It was a radically different approach in reaching out to our target group. We needed to create engaging content in the digital space that our target occupies, but it would also have to educate. Our target had to feel like a hero, who held the power to save a life.
The campaign lived digitally in a mobile-accessible format. The user was able to actually interact with the comic, rather than simply turn the page, and could explore the environment freely – a totally new and innovative way to read comic books. And a completely new and innovative approach for Canadian Blood Services.
not entering Best Insight.
Our site was supported by digital banner ads across relevant sites, teasing at the content without fully revealing that it was connected to Canadian Blood Services. Additional, paid social advertising helped drive further awareness on Facebook amongst our target, driving them online to take part. We reached out to comic-book influencers and used rich media advertising for the first six weeks of the campaign.
With the explosion of social media, we know that our target is pretty happy putting themselves at the center of any story. Instagram, Twitter and Facebook all make that pretty clear.
Pair that with the rise of the comic industry – Marvel and DC movies, Comicon madness and graphic novel followings – and we had an idea what our engagement strategy should be.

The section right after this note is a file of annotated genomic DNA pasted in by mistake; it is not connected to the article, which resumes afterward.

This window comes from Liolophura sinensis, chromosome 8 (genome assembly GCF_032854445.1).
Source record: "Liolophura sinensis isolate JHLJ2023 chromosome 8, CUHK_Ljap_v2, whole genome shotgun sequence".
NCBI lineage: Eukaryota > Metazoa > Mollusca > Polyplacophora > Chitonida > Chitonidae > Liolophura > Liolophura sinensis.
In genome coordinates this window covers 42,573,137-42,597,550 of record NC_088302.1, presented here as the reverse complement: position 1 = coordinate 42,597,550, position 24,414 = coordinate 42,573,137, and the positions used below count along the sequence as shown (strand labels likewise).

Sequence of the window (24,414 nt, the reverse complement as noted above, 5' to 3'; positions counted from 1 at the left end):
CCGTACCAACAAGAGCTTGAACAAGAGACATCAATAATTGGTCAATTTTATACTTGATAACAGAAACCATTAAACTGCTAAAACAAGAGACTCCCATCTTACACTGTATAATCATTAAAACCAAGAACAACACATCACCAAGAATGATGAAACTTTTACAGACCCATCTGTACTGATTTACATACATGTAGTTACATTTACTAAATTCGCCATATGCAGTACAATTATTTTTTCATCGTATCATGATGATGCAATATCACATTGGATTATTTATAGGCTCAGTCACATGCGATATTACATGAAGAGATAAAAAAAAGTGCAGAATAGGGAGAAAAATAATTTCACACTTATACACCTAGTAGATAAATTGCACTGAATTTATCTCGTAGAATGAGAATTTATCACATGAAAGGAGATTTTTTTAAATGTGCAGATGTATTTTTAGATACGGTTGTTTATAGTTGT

We were looking for heroes; those ready, willing and able to save lives. So we chose to help our target realize their potential and made them the heroes of our story.
When donors first came across our banners, intrigue brought them to the site. If they were scouring the comic-book blogs and podcasts for the latest and greatest, they came across our message. These online executions were our Bat signals.
When users arrived at the site, they were in our environment. The artwork and story held true to every comic-book trope. Our messaging told a harrowing story, with a little education sprinkled here and there for good measure.
We held true to our environment and the conceits because we knew that was the only way we would be able to keep our users’ attention. To draw them in and then blow it on the site would betray their trust and we would lose them right away. Instead, we drew them in with intrigue and rewarded their trust with a truly immersive experience. One that was right up their alley.
In going after a younger male target, we had to go online. And we had to be smart about it.
We knew that to draw them into our story, we’d have to intrigue them. We bought space on relevant sites; ones we knew our target frequented, and teased a new comic, one about the search for a new hero. We didn’t even fully reveal our story was connected with CBS. But our online outreach didn’t end at banner ads and rich media.